Lowe’s earnings tumble in bad weather


Lowe’s, like Home Depot, stumbled in erratic weather conditions and an uncertain housing market in the first quarter.

The country’s number two home channel retailer saw net earnings fall 12.1 percent to $739 million, compared with $841 million in last year’s first quarter. Comparable-store sales declined 6.3 percent.

Sales for the quarter increased 2.1 percent to $12.2 billion from $11.9 billion last year.

The company blamed poor April weather, which cut into outdoor sales, and difficult comparisons to last year’s post-hurricane revenue in the Gulf Coast region, in addition to the omnipresent poor housing market.

In terms of product categories, Lowe’s described a loss of market share in appliances. President and COO Larry Stone said Lowe’s generally did not match the marketplace’s heavy promotional environment for appliances in the first quarter.

“We lost a little bit in unit share, but in dollar share we were basically up,” Stone explained. “The whole trend in appliances seems to be going more to the high energy-efficient products.”

Energy-efficient products, particularly in laundry appliances, are in demand over low- to mid-price point items that dominated in prior years, he said.

“We feel real confident about our appliance business. We have a solid plan in place…to try to take back market share in major appliances,” Stone said, without elaborating.


Q1 Net income
$739 million
Down 12.1 percent
Q1 Sales
$12.2 billion
Up 2.1 percent

Aside from possibly missing some promotions, appliance sales also were hit by poor weather conditions. “Those first two weeks in April, you wouldn’t have driven any business because people were just not out buying,” he said.

In fact, Lowe’s first quarter seemed to be a lesson in just how much weather can impact sales. Poor weather in one region typically is offset by good weather in another. But in the first two weeks of April, bad weather was so pervasive throughout the country that Lowe’s executives said the damage couldn’t be overcome even after the skies cleared.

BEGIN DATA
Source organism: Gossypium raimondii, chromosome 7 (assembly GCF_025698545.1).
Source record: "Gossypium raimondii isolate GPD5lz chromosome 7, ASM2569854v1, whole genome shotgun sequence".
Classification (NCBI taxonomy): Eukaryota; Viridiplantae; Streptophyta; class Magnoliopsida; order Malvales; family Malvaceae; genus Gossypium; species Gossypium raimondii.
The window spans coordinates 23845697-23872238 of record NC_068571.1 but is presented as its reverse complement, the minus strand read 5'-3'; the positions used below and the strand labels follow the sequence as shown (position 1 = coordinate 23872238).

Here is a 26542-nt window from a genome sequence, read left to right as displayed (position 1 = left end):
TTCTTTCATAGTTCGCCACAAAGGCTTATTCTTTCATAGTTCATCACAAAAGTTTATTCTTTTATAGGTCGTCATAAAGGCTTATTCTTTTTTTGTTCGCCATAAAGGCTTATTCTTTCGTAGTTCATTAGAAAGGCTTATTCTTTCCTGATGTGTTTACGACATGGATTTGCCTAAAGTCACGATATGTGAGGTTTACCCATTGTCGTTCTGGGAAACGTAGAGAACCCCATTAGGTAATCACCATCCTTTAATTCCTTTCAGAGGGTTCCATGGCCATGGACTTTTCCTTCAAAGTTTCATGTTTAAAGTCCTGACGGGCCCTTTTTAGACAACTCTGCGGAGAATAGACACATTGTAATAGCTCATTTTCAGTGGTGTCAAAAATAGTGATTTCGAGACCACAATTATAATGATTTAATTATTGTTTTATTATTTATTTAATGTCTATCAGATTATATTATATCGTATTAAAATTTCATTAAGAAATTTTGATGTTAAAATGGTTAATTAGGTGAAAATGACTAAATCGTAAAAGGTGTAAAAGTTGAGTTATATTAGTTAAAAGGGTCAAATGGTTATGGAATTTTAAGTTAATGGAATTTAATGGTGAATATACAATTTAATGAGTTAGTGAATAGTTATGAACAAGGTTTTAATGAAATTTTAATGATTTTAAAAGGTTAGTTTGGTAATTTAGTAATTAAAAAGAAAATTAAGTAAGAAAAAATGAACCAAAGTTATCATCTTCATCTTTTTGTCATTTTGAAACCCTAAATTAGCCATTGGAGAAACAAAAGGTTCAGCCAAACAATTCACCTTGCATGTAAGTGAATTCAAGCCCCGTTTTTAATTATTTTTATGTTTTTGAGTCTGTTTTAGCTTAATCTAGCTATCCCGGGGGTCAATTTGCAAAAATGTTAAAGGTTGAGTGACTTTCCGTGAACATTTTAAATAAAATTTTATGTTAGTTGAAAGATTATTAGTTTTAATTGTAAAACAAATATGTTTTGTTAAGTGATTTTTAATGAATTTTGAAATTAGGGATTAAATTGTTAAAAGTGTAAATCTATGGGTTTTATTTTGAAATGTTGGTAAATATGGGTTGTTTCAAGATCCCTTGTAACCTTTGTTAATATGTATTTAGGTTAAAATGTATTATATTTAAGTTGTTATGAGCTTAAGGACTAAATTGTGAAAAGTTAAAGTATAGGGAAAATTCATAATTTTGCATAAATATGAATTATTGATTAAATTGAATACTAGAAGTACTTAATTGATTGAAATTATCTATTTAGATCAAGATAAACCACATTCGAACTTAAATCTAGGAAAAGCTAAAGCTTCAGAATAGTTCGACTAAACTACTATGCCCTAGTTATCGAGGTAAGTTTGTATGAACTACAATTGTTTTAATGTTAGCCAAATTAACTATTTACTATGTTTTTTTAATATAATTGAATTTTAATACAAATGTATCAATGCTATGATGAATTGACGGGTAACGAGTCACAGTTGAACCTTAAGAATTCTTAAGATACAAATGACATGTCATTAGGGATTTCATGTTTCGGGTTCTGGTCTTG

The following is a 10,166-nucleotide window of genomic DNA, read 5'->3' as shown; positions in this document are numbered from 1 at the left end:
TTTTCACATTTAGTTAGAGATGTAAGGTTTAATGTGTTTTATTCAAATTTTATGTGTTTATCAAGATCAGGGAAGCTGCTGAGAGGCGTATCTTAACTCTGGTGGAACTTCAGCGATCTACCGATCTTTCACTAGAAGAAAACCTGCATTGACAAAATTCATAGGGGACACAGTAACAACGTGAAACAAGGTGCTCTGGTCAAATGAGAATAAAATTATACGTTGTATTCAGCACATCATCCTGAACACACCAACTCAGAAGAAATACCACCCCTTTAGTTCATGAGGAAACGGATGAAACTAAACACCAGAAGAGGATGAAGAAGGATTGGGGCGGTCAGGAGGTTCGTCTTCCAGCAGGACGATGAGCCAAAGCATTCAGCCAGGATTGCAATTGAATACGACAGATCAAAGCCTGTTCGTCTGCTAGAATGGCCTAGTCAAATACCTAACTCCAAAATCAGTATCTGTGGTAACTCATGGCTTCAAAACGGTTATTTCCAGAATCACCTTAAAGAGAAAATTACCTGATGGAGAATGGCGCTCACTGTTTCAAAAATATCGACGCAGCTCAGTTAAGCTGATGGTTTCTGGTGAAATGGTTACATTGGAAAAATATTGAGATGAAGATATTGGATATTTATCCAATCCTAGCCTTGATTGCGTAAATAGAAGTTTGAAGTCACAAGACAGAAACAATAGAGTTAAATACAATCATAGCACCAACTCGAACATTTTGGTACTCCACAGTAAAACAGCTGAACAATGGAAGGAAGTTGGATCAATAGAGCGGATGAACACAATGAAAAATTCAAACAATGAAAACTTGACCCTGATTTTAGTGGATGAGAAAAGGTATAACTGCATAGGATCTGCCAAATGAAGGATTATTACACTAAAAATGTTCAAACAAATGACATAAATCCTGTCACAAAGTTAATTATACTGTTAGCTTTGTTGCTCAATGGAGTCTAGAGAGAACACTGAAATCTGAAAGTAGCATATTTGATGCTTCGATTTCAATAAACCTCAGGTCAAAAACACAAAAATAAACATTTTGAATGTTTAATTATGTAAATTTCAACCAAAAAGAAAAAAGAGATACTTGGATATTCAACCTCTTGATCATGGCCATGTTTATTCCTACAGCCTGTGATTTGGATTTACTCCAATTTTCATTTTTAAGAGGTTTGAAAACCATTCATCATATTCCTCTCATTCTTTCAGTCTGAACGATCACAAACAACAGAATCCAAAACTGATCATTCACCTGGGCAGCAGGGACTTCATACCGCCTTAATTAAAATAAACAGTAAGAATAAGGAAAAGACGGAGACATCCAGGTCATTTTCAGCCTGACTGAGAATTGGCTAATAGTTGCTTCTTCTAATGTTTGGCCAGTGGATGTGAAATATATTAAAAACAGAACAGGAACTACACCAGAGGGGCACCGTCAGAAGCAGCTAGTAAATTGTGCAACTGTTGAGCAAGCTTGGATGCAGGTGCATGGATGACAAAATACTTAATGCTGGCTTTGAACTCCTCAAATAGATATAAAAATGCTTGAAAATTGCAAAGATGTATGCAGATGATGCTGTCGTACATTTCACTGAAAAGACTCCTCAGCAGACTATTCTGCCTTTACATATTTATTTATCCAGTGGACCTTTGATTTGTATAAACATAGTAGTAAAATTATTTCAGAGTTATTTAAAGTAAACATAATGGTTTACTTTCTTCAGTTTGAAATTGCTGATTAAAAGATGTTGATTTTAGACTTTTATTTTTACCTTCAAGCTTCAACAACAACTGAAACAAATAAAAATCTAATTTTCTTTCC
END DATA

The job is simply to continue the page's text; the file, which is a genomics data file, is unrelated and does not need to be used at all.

“Weather deteriorated significantly in the first two weeks of April, and our sales suffered,” said CEO Robert Niblock, pointing to a comparable-store sales decline of 19 percent for the first two weeks of April.

At the end of March, comparable-store sales in outdoor categories such as live nursery and outdoor power were up in the single digits over the prior year, noted Mike Brown, executive vp-operations, at the company’s first-quarter earnings conference. But in the first two weeks of April, those comparable-store sales fell year-over-year.

Niblock said lumber and plywood prices saw major “year-over-year deflation,” partially because of a floundering housing market, but also because of harsh comparisons in the Gulf Coast region.

As for the housing market, Lowe’s executives said at the company’s annual investor conference—held May 25—that a month-over-month gain in new home sales would not affect Lowe’s projections for the second quarter.

“That doesn’t change anything and any outlook from what we said in our quarterly earnings release,” Niblock said. The company will maintain its prediction of a 7 percent sales increase for 2007—dependent on whether the housing market will hit bottom this year.

Niblock stressed the company’s position is that the housing market will neither significantly deteriorate nor see a major turnaround in the coming year, a “cautiously optimistic” position, he said.

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